Yogyakarta -The Cultural Heart of Java
Peacefully cradled at the foot of the Menoreh Mountains in Central Java is the city of Yogyakarta. Often referred to as the biggest village in the world, it is the cultural heart of Java, a culture that spans many centuries.
A population of over one million people live in Yogyakarta from a total of over four million spread throughout the province.
Yogyakarta has the status of a ‘special area‘ and one of only three in Indonesia, Daerah Istemewa Yogyakarta or the Special District of Yogyakarta. It has its own Government and is responsible directly to the Government in Jakarta and not the Government of Central Java.
At one time Yogyakarta was the capital of Indonesia and also the base for the revolutionary forces against the Dutch during their occupation of Indonesia. Located some sixty kilometres from the ocean, Yogya is surrounded by the Menoreh mountain range and shadowed by the volatile volcano Mount Merapi. Yogyakarta is a place that has not only the beauty in its architecture but also in its people and culture.
Yogyakarta or Yogya as it affectionately called by the residents, is a one-hour flight from Jakarta and a scenic ninety-minute flight from the neighbouring island of Bali.
It is a city that possesses so much more than the major tourist attractions of Borobudur, Prambanan temple complex and the Sultan’s Palace. Apart from the backpackers, the tourists in general only stay in Yogya for three days to see the sights mentioned and, then return to Bali or from where else they came.
Yogya is a city that is ‘alive‘ 24/7 and a city that if you ‘look’ instead of just seeing, and ‘hear’ instead of just listening, will captivate all your senses.
Yogya has also been called University city because of the numerous Universities accommodating students from not only all over Indonesia, but from overseas also. It is a city that oozes knowledge and culture.
The heart of Yogya is Jalan Malioboro (Malioboro Road) so named after the Duke of Marlborough who visited the beautiful city. Malioboro is a two-kilometre long one-way street running North to South. It is along this stretch of road where the hub of Yogyanese trade is to be found. Street stalls line the street where vendors sell their wares and where bargaining is a must.
Opposite these stalls are the established shops: Designer clothes, Batik, Antiques, and many more. It is the Malioboro Mall, centrally located on Maliboro, that gives comfort from the heat of the day and also a shopper’s delight. The air-conditioned Mall has numerous facilities ranging from cafes, eateries, shops of every nature, and even a supermarket on the lower ground floor!.
Whenever I return home to Yogya, there is always some place new to explore, and to experience. The city has a way of becoming a part of you as you amble along Malioboro. Along this stretch of road is the Parliament building, the Governor’s Office, and further along as Malioboro joins Jalan Ahmed Yani, are the Beringharjo markets, the Presidential Palace and Fort Vredeburg, the stronghold of the Dutch during the occupation.
There is always something happening in Yogya and this gives it its uniqueness among the cities of Indonesia. Culturally the city is entrancing. Every corner you turn reveals a delight. Often visitors will see a sign whose words symbolise the feelings of the people, ‘Yogyakarta Berhati Nyaman‘, loosely translated means ‘Yogyakarta warms the heart pleasingly and comfortably’.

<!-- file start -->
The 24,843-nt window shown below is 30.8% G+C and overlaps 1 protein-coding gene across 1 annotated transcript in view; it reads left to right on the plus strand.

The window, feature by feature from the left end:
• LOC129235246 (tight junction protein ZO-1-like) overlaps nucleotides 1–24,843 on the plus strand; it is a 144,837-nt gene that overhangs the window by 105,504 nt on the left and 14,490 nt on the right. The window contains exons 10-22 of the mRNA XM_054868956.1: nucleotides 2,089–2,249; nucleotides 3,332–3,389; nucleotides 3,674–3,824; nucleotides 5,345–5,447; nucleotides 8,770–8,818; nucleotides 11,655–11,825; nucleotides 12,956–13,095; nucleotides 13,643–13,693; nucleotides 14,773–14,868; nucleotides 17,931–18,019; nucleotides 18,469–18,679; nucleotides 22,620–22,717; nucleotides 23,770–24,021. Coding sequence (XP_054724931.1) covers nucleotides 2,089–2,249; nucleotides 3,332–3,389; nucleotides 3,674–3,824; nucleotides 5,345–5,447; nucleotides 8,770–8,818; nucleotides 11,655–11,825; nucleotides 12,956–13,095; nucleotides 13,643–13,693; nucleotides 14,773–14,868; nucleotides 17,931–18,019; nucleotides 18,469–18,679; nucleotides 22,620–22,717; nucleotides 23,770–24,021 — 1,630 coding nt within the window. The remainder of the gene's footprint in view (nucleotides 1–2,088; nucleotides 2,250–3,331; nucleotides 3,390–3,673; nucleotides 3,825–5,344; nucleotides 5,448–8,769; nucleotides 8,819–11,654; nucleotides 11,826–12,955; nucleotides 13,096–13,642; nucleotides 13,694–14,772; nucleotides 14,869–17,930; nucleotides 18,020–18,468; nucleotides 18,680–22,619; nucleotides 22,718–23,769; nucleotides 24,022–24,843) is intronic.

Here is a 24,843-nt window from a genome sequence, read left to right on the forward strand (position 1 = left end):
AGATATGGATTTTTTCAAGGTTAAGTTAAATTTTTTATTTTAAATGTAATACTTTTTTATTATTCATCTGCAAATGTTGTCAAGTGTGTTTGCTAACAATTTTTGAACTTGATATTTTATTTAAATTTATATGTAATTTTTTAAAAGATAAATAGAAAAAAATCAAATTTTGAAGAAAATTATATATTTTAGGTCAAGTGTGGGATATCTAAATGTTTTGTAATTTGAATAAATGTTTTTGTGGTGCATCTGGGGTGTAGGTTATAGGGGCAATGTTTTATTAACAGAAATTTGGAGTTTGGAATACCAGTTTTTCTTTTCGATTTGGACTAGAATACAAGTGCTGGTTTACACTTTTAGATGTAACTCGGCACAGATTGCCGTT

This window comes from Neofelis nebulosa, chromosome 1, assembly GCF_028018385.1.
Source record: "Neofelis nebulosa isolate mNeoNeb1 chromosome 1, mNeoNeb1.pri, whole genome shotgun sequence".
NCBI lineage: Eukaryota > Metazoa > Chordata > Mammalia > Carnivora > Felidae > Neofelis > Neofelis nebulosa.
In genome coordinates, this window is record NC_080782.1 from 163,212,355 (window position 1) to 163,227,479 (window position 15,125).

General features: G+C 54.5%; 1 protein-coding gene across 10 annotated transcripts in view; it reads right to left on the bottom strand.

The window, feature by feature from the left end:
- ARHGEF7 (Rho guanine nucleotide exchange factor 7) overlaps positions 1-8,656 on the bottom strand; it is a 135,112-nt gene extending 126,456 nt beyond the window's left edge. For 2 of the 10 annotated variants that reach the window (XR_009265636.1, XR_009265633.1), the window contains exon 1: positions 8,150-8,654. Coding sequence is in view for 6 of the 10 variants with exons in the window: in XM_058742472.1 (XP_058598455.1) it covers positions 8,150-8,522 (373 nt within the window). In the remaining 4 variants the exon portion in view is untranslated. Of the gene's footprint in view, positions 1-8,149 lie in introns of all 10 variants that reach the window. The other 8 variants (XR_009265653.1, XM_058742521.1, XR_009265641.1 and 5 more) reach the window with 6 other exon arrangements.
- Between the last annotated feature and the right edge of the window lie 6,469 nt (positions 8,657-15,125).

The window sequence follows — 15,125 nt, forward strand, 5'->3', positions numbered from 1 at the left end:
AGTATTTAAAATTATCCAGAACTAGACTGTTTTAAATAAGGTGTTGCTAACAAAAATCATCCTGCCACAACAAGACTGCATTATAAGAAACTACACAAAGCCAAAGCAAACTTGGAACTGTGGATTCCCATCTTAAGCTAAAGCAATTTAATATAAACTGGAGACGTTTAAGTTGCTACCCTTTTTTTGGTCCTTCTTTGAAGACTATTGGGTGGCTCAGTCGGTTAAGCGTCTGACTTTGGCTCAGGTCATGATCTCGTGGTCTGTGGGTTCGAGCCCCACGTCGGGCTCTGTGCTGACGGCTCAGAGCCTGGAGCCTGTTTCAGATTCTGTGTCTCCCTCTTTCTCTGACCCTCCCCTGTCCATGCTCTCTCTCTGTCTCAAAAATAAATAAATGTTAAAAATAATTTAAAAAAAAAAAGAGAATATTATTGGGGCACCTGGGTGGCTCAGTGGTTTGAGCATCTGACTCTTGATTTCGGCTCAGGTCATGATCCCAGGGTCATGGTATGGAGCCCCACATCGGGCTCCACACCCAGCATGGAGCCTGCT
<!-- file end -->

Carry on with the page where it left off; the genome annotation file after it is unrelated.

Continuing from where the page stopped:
Yogyakarta is a pure delight for food lovers. Restaurants abound and cater for all travellers. Chinese and Javanese food is predominate and Western food is available for the discerning, less adventurous traveller. Along the streets, food stalls serve the tasteful delights of the archipelago.
The city is famous for its Lesehan food. Late afternoon, crudely constructed open front tents are erected and by nightfall, the tempting odours of spicy fresh chicken and fish waft through the air. Such delights as Nasi Gudeg (jackfruit cooked in coconut milk and served with boiled rice and chicken), and Burung Darah (pigeon cooked to your liking and highly spiced) will tempt you.
Usually around 9pm when the shops generally close and the street vendors cover their stalls for the night, straw mats are laid out on the pavement where small tables are placed for the customers to sit and eat the delights of their choice. These places are great to acquaint yourself with the friendly locals and be entertained by the wandering minstrels who walk from place to place. The eating and the conversation goes on in to the early hours of the morning.
It is the Arts and Drama steeped in Javanese culture that is the essence of Yogyakarta. Drama that is played out in the Ramayana Ballet with a backdrop of the Hindu complex of Prambanan, the intricate spell-binding traditional court dances of the Kraton, and the street theatre performed by the students of the Institute of Arts (ISI). At least once a week in Yogya there is a Wayang Kulit performance accompanied by a Gamelan orchestra. The Dalang master, performing the whole play himself, the language spoken, ancient Javanese.
In Yogyakarta there are numerous art galleries, the majority displaying local works of art. But it is the mystical haunting music of the Gamelan that is the heart of ancient classical dance and drama. The Gamelan orchestra (of which there are many in Yogya) accompanies all ceremonies, festivals and is the focal part of traditional events.
Yogyakarta is an experience. The city evokes peacefulness, a serenity and a happiness that lingers in your mind long after you have departed. The warmth and friendliness of its people create a joyous harmony as they welcome all travellers. Yogyakarta is the centre of the Indonesian universe, the core of its culture and its history.